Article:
2:00 – 3:00 p.m.: Chat with a Melville scholar, Wattles Family Gallery.

6:00 – 7:00 p.m.: Chat with Melville artist, Matt Kish, Wattles Family Gallery.

7:00 p.m. (approx.): Chapters 35 – 40. “Midnight, Forecastle” performed by Culture*Park, Cook Memorial Theater.

8:00 p.m. (approx.): Marathon continues, Jacobs Family Gallery.

Sunday, January 6

9:00 – 10:30 a.m.: Chat with Melville artist, Jason Hancock, Centre Street Gallery.

9:30 – 11:00 a.m. Chat with a Melville scholar, Wattles Family Gallery.

1:00 p.m. (approx.): Marathon concludes with the Epilogue.

Moby-Dick Marathon reader call-in, Nov. 12

The 17th Annual Moby-Dick Marathon is scheduled for January 5-6, 2013 and all those interested in reading are invited to contact the museum, starting at 12:01 a.m. Monday, November 12. Call (508) 717-6851 or email: mdmarathon@whalingmuseum.org to request a 7-10 minute reading slot. Be sure to provide your full name and preferred reading time as well as two alternate times.

Every January, the world’s largest whaling museum marks the anniversary of Herman Melville’s 1841 whaling voyage from New Bedford with a 25-hour nonstop reading of America’s greatest novel – Moby-Dick. The weekend includes three days of activities, January 4-5-6, 2013, including a ticketed buffet dinner and lecture on Friday evening.

A midwinter tradition, the marathon attracts hundreds of readers and listeners from around the world. The reading begins at noon on Saturday, January 5 and finishes at 1:00 p.m. on Sunday, January 6. Snow and cold will not stop this literary happening. Come at any time; leave at any time, or stay 25 hours and win a prize!

For more information, contact: Robert C. Rocha, Jr. Science Director: (508) 997-0046, ext. 149,  rrocha@whalingmuseum.org

Moby-Dick Marathon set records

A capacity crowd gathers in the Jacobs Family Gallery to hear the conclusion of Moby-Dick

The 16th Annual Moby-Dick Marathon is now one for the history books, in so many ways. High media interest and unseasonably warm weather for January encouraged record numbers of visitors to drop in for a look-see. Over the course of the weekend (January 6-8, 2012) more than 2,900 visitors came to the Museum. Many stayed and listened longer than ever before to the book often described as the greatest work of American literature.

Among the more than 150 readers, many notables particpated, including Congressman Barney Frank, Congressman William Keating, Mayor Jon Mitchell and several former New Bedford Mayors, as well as Peter Whittemore, the great, great grandson of Herman Melville.

Nearly 100 guests enjoyed the ticketed buffet dinner in the Jacobs Family Gallery on Friday evening (January 6), which kicked off a weekend of activities surrounding the Marathon.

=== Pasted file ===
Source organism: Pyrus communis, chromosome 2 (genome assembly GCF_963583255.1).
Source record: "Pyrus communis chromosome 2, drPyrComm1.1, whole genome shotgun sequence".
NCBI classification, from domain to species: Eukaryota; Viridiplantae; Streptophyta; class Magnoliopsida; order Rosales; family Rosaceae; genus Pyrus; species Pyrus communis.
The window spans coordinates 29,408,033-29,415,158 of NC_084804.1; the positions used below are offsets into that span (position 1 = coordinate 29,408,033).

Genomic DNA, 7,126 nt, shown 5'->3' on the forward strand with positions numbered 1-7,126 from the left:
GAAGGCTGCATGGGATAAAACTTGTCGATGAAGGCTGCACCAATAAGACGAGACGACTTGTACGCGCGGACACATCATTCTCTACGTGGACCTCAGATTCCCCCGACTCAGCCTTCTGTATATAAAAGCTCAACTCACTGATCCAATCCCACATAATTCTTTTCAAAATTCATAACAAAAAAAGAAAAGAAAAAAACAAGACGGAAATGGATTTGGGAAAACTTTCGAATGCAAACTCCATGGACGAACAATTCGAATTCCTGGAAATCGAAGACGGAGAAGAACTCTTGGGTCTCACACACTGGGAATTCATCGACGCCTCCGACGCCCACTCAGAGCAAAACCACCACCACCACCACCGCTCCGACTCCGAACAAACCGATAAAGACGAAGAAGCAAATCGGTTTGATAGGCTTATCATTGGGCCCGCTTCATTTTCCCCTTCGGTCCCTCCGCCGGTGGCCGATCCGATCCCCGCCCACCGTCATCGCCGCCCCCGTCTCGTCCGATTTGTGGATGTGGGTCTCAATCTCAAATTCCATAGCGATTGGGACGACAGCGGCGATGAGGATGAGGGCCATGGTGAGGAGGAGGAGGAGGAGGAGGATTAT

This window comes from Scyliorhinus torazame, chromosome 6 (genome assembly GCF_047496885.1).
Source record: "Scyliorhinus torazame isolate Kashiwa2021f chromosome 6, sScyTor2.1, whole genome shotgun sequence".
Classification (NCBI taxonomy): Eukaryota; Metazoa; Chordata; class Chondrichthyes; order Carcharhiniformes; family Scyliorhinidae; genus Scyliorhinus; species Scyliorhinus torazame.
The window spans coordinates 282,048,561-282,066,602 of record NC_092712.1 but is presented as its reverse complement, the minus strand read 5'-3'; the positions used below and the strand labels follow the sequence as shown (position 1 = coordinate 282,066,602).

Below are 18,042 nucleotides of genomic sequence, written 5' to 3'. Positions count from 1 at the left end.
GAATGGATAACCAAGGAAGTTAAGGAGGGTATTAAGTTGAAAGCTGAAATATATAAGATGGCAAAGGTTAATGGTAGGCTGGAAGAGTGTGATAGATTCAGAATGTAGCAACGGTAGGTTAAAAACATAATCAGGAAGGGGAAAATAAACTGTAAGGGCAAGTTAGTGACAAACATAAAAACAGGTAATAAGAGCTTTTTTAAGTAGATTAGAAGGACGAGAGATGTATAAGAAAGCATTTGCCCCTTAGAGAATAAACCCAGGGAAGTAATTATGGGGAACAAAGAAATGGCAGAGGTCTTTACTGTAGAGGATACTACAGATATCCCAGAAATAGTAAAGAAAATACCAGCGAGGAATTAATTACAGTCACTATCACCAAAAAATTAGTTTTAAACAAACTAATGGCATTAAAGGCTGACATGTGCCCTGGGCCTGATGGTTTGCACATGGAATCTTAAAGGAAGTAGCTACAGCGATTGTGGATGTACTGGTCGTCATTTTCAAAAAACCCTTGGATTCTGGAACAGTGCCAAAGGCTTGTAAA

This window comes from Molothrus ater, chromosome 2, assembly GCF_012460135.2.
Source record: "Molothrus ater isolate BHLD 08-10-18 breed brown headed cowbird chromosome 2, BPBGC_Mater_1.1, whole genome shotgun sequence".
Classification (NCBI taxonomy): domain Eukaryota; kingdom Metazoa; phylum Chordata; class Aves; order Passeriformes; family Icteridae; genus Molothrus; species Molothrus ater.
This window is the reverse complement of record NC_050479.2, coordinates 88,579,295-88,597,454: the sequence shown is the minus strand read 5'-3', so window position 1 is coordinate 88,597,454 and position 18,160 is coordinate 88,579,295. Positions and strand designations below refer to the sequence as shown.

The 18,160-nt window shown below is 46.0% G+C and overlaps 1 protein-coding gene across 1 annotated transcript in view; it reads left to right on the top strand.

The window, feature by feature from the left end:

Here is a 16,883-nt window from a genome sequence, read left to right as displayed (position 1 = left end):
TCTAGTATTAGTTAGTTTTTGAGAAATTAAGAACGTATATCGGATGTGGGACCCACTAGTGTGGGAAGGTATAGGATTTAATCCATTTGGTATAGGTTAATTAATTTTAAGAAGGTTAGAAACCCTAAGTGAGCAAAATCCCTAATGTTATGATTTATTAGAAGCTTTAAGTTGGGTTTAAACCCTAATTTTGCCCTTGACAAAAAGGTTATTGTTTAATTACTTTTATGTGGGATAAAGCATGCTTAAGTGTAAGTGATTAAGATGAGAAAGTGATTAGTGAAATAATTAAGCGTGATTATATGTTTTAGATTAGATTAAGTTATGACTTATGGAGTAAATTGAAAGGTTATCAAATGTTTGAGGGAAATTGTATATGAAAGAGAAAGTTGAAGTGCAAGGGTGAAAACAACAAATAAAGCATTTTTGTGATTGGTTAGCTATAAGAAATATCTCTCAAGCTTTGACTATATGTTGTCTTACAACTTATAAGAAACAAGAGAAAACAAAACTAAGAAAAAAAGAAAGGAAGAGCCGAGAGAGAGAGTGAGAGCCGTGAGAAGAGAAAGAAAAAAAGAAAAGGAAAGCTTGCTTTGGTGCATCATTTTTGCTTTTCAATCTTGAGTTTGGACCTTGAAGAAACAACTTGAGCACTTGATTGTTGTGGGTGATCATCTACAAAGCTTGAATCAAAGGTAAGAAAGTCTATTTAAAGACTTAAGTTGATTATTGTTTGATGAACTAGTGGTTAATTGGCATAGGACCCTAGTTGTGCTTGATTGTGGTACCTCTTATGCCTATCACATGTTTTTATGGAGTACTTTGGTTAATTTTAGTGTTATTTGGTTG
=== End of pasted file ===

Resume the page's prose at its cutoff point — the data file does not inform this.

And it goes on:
Following dinner, a lecture titled “Moby-Dick in American Popular Culture,” presented by the Melville Society’s Dr. Timothy Marr (University of North Carolina at Chapel Hill), was attended by 187 Melville fans in the Cook Memorial Theater.

Melville Society scholars were kept busy with questions throughout the event, holding court in the Wattles Family Gallery, discussing all matters Moby-Dick and Melville. With much good humor, they were also peppered with perplexing queries of the widest sort, posed by the public in the Stump the Scholars II program on Saturday morning. General order and alacrity of the proceedings were ably kept by the moderator, Michael Dyer, Maritime Curator, with laughs aplenty throughout.

Congressman Barney Frank

One highlight of the weekend was a performance at the Seamen’s Bethel by the critically acclaimed tenor, Jonathan Boyd. He performed the hymn from Chapter 9 to music by Philip Sainton, penned for the film score for John Huston’s 1956 film. Boyd will star as “Greenhorn” in Jake Heggie’s new opera, “Moby Dick,” set to premiere at the San Diego Opera in February. A contingent of museum trustees and members will travel to the West Coast to see it.

Rev. Dr. Edward R. Dufresne delivered an inspired reading of Father Mapple’s sermon on Jonah and the Whale in the Bethel.

And again, this year’s Marathon was live streaming on the museum’s website and was viewed by unprecedented numbers; more on that in another post.

Imagining Moby! opens Nov. 4

"Ahab" by Leonard Baskin, from his "Moby Dick Suite" of lithographs, 1970.

MOBY! – The New Bedford Whaling Museum and the Zeiterion Performing Arts Center come together to celebrate the iconic tale of the great white whale November 3-5.

Imaging Moby!, an exhibition of contemporary art inspired by Herman Melville’s novel, “Moby-Dick” opens at the Museum on Friday, November 4 at 5:00 p.m. and includes works by Rockwell Kent, Leonard Baskin, and Richard Ellis. Admission is free to the exhibit.

Imaging Moby! is drawn from the collection of Elizabeth Schultz, scholar, poet, professor emerita at the University of Kansas, and author of “Unpainted to the Last”: Moby-Dick and Twentieth-Century American Art (1995). Dr. Schultz has been collecting art inspired by Moby-Dick for decades. A member of the Melville Society, she donated her collection of twentieth-century paintings, prints, and other graphic works to the museum earlier this year.